JBLM Soldiers Start Preparing for Warrior Games With Hard Training
1 / 2 Show Caption + Hide Caption – Capt. Blair Marshall trains for Army Trials and DoD Warrior Games at the Joint Base Louis-McChord Soldier Recovery Unit (SRU) in Washington state. (Photo courtesy of David Iuli) (Photo Credit: Courtesy) VIEW ORIGINAL
JBLM Soldiers Start Preparing for Warrior Games With Hard Training
2 / 2 Show Caption + Hide Caption – Capt. Blair Marshall trains for Army Trials and DoD Warrior Games at the Joint Base Louis-McChord Soldier Recovery Unit (SRU) in Washington state. (Photo courtesy of David Iuli) (Photo Credit: Courtesy) VIEW ORIGINAL

ARLINGTON, Va. – The DoD Warrior Games 2022 may be months away, but the Soldiers of Task Force Phoenix at Joint Base Lewis-McChord Soldier Recovery Unit (SRU) in Tacoma, Washington already are deep into an intense training regimen in the hopes of securing some shiny hardware this August in Texas.

The SRU has lots of volunteers for the games this year due to their growing familiarity with the tournament as well as staff support in the Soldiers’ training. DoD will hold Warrior Games at ESPN Wide World of Sports Complex at Walt Disney World Resort from August 19-28, and JBLM began preparing early in January. Participating athletes are well-rounded in this multi-sport event which features archery, track and field, rowing and wheelchair basketball, just to name a few.

“We pitch the Warrior Games to [the Soldiers] as a goal,” said David Iuli, adaptive reconditioning program specialist at the SRU. “I tell them about my own personal experiences – how [the SRU] really helped me out in my recovery.”

The Soldiers are more than confident in their abilities due to the SRU staff providing them with consistent coaching. Preparation from the official team allows the SRU to nominate individual contestants for a chance to perform in the Army Trials at Fort Bragg, North Carolina in May. Once there, individuals will face off for a spot on Team Army for the Warrior Games.

Capt. Blair Marshall plans to compete in swimming, powerlifting and wheelchair basketball. She gives the SRU a lot of credit for her recovery and for the chance to perform in the Army Trials. “In high school, I was a nationally ranked athlete,” she reminisced. “In college, I worked with athletes and loved their energy and the environment.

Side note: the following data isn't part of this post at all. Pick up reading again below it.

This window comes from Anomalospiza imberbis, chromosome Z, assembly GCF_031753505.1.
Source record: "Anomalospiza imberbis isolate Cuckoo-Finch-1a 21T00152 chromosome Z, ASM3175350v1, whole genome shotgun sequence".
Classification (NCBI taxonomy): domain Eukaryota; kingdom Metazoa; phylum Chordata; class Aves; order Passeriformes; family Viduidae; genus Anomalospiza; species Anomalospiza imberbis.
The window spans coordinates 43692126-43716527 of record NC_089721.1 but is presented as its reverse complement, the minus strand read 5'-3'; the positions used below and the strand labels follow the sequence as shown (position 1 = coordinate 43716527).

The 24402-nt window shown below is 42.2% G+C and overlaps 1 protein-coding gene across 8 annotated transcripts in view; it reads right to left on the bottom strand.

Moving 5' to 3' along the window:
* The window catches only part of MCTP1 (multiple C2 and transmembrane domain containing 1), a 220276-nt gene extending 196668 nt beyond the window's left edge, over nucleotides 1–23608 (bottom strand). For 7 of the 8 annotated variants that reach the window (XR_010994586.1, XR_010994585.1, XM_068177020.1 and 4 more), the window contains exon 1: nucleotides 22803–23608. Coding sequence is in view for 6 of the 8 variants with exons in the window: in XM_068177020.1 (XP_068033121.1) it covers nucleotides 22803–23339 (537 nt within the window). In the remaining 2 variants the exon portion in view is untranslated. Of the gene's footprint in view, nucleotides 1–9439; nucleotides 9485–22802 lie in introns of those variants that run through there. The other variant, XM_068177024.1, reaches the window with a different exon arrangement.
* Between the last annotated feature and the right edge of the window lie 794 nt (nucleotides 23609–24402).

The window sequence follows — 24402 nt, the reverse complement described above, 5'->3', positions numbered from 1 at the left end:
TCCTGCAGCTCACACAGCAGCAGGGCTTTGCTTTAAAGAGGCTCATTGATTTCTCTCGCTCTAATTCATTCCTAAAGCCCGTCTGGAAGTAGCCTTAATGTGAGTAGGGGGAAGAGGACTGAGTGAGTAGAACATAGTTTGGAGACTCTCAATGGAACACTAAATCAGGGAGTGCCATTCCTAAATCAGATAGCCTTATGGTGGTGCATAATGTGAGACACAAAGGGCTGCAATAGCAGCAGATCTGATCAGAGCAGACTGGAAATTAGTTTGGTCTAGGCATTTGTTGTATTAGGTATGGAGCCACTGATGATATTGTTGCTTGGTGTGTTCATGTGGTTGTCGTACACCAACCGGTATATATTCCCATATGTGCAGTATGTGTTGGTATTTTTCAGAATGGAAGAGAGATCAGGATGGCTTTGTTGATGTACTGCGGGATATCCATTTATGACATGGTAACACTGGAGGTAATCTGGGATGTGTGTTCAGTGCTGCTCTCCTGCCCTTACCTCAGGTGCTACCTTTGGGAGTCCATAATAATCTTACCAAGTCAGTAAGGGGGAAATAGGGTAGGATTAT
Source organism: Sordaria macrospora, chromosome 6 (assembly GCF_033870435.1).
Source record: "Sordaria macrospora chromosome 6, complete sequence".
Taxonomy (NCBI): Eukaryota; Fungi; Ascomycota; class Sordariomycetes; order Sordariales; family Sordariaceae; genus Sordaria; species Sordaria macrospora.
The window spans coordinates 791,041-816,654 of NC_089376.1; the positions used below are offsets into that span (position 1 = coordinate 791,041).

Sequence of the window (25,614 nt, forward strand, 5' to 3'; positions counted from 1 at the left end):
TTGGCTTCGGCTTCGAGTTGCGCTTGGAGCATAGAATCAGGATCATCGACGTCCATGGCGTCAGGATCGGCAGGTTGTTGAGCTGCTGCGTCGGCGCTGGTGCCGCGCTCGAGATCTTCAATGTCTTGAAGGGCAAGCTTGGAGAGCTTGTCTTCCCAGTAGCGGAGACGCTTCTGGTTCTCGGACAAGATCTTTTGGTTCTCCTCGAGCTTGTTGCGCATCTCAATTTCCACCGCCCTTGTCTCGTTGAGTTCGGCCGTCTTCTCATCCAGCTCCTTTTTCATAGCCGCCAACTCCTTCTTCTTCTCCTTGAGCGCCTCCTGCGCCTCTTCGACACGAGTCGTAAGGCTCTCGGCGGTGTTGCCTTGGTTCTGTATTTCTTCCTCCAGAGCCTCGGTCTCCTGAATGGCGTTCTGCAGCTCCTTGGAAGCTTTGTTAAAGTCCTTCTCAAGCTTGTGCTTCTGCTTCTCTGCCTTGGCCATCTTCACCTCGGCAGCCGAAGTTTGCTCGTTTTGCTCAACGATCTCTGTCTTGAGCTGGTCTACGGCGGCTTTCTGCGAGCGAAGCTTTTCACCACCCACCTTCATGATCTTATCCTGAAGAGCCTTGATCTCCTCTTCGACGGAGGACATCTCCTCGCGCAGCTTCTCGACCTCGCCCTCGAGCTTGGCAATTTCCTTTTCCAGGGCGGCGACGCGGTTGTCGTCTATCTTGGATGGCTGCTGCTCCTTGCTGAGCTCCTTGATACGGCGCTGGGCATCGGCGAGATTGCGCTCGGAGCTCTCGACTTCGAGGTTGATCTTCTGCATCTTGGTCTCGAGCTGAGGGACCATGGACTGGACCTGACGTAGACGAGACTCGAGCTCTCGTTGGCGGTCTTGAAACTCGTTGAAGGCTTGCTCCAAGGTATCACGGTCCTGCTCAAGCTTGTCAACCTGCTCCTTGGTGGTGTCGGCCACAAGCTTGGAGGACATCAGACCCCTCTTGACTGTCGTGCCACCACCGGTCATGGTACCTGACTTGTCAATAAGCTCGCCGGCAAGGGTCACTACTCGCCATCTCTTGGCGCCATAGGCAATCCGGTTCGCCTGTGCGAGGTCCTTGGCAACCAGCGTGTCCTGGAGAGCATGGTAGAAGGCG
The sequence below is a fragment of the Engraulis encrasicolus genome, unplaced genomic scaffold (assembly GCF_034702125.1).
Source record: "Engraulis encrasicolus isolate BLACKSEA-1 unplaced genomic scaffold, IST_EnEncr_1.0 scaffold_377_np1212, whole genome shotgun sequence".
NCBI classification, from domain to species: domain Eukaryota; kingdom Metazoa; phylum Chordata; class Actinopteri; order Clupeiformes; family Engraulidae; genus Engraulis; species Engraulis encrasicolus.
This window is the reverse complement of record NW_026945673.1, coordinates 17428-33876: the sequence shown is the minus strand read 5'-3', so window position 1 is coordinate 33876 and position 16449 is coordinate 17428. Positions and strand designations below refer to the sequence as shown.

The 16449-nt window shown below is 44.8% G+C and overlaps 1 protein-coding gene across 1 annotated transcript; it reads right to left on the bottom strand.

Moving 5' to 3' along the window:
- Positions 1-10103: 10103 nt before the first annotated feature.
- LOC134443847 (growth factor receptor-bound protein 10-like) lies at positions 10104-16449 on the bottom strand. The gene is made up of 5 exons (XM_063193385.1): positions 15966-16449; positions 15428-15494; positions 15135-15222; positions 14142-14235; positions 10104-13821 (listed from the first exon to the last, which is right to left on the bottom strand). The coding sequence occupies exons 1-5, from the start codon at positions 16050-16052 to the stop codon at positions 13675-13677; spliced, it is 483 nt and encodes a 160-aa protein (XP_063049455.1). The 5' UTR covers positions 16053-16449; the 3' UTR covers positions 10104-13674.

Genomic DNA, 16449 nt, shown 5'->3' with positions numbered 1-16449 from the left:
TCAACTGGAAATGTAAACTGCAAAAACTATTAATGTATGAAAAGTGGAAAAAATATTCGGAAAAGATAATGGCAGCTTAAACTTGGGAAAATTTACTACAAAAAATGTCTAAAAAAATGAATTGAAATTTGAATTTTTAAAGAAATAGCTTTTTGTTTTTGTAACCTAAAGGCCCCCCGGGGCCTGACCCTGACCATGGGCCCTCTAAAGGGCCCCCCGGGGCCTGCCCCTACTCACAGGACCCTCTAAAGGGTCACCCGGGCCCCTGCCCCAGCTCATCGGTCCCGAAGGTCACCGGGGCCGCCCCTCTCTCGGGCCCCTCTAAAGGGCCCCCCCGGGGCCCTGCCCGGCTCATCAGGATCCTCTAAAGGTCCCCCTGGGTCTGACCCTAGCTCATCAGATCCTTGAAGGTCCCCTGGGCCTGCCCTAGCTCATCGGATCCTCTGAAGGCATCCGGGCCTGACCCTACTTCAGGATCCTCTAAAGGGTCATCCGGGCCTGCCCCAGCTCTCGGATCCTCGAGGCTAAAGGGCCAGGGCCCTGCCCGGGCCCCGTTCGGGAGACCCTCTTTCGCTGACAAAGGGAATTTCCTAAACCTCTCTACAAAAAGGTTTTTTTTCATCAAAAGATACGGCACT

“The Army gave me some of that feeling back that I missed after I stopped competing,” she continued. “I thought after high school I would never get the chance to be a competitive athlete again.”

Marshall further revealed how much she appreciated the ample opportunities to connect with other Soldiers who’ve had similar experiences to her own. Through these connections and one-on-one coaching, Marshall found new strength and a sense of who she used to be. She declared that pushing herself during every training session is “helpful and exhilarating.”

“The possibilities that may come from this could help me one day achieve my childhood dream of competing on an international level,” she added.

Soldiers also had the opportunity to train at Schofield Barracks in Oahu, Hawaii. In early spring, a special training camp will be held for a week at JBLM and then another for the following week at Schofield. While in Hawaii, Soldiers will have access to all sports facilities, the gym, swimming pool and the local golf course.

“We might start off with 15 volunteers,” Iuli said. “We try to have as many people as we can. So out of the 15, we may send 10 or more to train in Hawaii. After we recommend the names for the official team, the Command makes the final decision for who goes [to Hawaii].”

Sgt. Nicole Crane is another athlete who possesses a strong drive and consistent work ethic. She will compete in archery, powerlifting and wheelchair basketball. It’s her first visit to Hawaii.

“For me, it’s pretty exciting,” she said. “Originally, I thought I only had to meet certain requirements to stay in the program, complete my treatments, etc. And then next thing I know, I’m being told that I’m wanted to compete in the Warrior Games. This was definitely unexpected, but I’m not complaining!”

The roster currently has 16 Soldiers, but that number will potentially dwindle down as some of them receive orders to transition out of the SRU before the camp and Army Trials. However, they can always attend the trials and Warrior Games as Veterans.

The Army Warrior Care and Transition Program is now the Army Recovery Care Program. Although the name has changed, the mission remains the same: to provide quality complex case management to the Army's wounded, ill and injured Soldiers. Visit our website at https://arcp.army.mil